A number of businesses have received force majeure certificates from their counterparties in China, which were issued by the China Council for the Promotion of International Trade (CCPIT) in support of the counterparties’ claims for relief from breach-of-contract liability amid the COVID-19 epidemic. What can be done to protect your payments, asks Rosie Howes and Jessica Pyman of Control Risks ?
The risk of your business partner failing to perform its contractual obligations is part of doing business. In normal times, this risk is more acute for foreign firms unfamiliar with local legal environment and culture. And these are not normal times. The full global impact of COVID-19 has yet to be felt, but its impact on Chinese business is already palpable. Even after several weeks, many Chinese businesses have yet to return fully to work, logistics remain problematic, people returning from locations outside their workplace are quarantined for 14 days, and companies are facing regulatory and compliance pressures – all of which have stretched company resources, disrupted capabilities and produced a spike in clear signs of financial distress on the part of counterparties.
Contract performance risks have risen sharply in this environment. A number of businesses have reported that they have received force majeure certificates from their counterparties in China, which were issued by the China Council for the Promotion of International Trade (CCPIT) in support of the counterparties’ claims for relief from breach-of-contract liability amid the COVID-19 epidemic. As of 20 April, over 7,000 force majeure certificates had been issued by the CCPIT and its local branches.
Sympathy from foreign firms for Chinese companies facing this multitude of pressures is evident. However, the natural result of these pressures is an inability to meet contractual obligations and make payments. The slowdown is having a genuine impact on Chinese business to pay debts, but also presents an ideal opportunity for less scrupulous firms to delay payments. Some of the questions that have been asked:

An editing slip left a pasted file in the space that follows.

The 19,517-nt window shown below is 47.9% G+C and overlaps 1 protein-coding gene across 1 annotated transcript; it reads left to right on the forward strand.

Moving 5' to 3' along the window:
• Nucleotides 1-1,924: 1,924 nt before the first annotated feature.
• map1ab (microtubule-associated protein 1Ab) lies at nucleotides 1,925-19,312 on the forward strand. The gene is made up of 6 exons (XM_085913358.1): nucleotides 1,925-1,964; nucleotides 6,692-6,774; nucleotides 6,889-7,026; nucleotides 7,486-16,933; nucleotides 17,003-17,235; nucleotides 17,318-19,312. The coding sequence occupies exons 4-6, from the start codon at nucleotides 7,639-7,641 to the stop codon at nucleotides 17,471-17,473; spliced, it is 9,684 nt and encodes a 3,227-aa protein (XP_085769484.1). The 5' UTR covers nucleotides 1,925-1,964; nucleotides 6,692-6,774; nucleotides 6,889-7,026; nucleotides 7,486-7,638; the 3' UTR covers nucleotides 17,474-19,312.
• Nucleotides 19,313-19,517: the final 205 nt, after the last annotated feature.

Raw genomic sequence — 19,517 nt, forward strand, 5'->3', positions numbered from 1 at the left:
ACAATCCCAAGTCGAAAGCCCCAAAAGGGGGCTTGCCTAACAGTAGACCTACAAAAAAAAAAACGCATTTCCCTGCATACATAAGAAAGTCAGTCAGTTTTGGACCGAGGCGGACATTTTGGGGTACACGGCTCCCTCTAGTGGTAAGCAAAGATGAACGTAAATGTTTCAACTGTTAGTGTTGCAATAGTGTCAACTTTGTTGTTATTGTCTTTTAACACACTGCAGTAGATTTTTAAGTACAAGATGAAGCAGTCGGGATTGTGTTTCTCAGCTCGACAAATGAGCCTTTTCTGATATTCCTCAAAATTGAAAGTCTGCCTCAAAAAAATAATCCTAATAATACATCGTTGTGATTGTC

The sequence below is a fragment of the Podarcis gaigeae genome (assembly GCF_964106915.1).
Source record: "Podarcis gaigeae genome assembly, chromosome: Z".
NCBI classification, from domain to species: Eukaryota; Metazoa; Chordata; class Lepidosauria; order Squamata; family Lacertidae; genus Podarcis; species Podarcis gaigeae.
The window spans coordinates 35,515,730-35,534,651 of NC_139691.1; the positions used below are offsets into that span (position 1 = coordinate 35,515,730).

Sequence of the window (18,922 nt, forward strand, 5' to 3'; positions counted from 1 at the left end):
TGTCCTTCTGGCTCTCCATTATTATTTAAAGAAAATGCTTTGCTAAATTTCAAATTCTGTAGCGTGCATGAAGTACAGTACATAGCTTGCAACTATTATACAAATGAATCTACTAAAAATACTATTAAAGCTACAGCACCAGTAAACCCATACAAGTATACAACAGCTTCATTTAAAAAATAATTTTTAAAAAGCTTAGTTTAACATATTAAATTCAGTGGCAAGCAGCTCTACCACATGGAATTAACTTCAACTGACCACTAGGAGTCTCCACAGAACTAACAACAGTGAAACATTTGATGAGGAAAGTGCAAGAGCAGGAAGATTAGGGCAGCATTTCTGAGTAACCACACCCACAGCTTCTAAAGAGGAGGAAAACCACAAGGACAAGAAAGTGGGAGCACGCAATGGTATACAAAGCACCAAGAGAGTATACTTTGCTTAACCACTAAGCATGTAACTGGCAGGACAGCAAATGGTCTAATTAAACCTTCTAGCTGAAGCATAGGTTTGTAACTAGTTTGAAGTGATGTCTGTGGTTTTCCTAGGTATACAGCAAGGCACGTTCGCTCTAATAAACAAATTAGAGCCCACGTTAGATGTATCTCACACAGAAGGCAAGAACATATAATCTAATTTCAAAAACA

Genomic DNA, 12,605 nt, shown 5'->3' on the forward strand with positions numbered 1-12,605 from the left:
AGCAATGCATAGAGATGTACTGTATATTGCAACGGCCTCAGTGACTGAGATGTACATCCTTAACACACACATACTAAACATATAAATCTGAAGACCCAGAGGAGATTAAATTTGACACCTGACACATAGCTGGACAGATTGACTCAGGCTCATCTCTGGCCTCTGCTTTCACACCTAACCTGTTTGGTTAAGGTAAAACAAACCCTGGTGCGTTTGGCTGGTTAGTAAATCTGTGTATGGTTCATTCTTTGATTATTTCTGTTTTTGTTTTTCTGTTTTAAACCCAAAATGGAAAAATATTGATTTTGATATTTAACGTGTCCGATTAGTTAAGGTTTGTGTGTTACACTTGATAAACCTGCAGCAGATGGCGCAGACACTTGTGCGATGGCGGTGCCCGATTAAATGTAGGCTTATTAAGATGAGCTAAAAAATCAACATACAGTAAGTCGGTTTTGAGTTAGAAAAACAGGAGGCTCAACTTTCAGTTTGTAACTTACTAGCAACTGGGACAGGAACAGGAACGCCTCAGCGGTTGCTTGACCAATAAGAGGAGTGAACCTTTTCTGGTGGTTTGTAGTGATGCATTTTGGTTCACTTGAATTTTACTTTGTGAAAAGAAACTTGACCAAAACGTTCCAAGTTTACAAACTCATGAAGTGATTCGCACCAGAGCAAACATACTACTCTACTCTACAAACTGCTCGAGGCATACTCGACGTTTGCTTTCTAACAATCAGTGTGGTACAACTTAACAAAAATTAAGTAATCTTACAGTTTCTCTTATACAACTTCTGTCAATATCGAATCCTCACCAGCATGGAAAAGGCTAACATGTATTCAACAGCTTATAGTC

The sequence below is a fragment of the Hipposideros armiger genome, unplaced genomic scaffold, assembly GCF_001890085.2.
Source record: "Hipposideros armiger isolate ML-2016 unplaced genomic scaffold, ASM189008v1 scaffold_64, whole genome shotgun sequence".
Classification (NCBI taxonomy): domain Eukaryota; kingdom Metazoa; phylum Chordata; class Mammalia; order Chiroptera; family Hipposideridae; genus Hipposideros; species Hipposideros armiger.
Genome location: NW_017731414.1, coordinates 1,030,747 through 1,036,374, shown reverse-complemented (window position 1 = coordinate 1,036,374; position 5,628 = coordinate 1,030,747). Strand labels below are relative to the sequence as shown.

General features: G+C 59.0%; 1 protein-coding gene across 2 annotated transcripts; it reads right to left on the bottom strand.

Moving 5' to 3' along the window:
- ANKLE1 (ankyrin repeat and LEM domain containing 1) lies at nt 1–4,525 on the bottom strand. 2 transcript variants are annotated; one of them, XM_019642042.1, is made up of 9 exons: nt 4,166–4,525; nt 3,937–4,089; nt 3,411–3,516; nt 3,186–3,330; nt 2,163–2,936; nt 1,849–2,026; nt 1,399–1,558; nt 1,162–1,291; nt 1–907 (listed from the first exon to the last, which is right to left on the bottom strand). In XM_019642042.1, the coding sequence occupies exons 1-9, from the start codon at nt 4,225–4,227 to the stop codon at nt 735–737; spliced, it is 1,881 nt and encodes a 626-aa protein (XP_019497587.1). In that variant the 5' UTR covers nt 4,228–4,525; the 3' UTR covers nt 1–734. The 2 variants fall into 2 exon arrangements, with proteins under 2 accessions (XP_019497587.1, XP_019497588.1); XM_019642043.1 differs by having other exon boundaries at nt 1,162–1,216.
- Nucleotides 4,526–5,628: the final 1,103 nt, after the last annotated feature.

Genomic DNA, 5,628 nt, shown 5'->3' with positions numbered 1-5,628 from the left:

- How do I trust my partner when they tell me they cannot pay as COVID-19 has impacted their cash flow?
- Our counterparty has defaulted on a contract and said they are going into receivership. Due to travel restrictions we cannot visit them and have no on-the-ground information. How do we verify this is true, and how can we get paid?
- Prior to Chinese New Year we received a court order requiring our customer to pay outstanding debts. We want to understand the long-term impact this will have on our business if we insist on them complying with that order.
- Our counterparty sent us a force majeure certificate issued by the CCPIT, claiming that the COVID-19 epidemic prevents them from performing their obligations and hinting they want to be excused from performing their obligations. We want to understand what strategy we can use to respond and protect our interest while avoiding lengthy and costly dispute resolution processes and preserving important business relationships.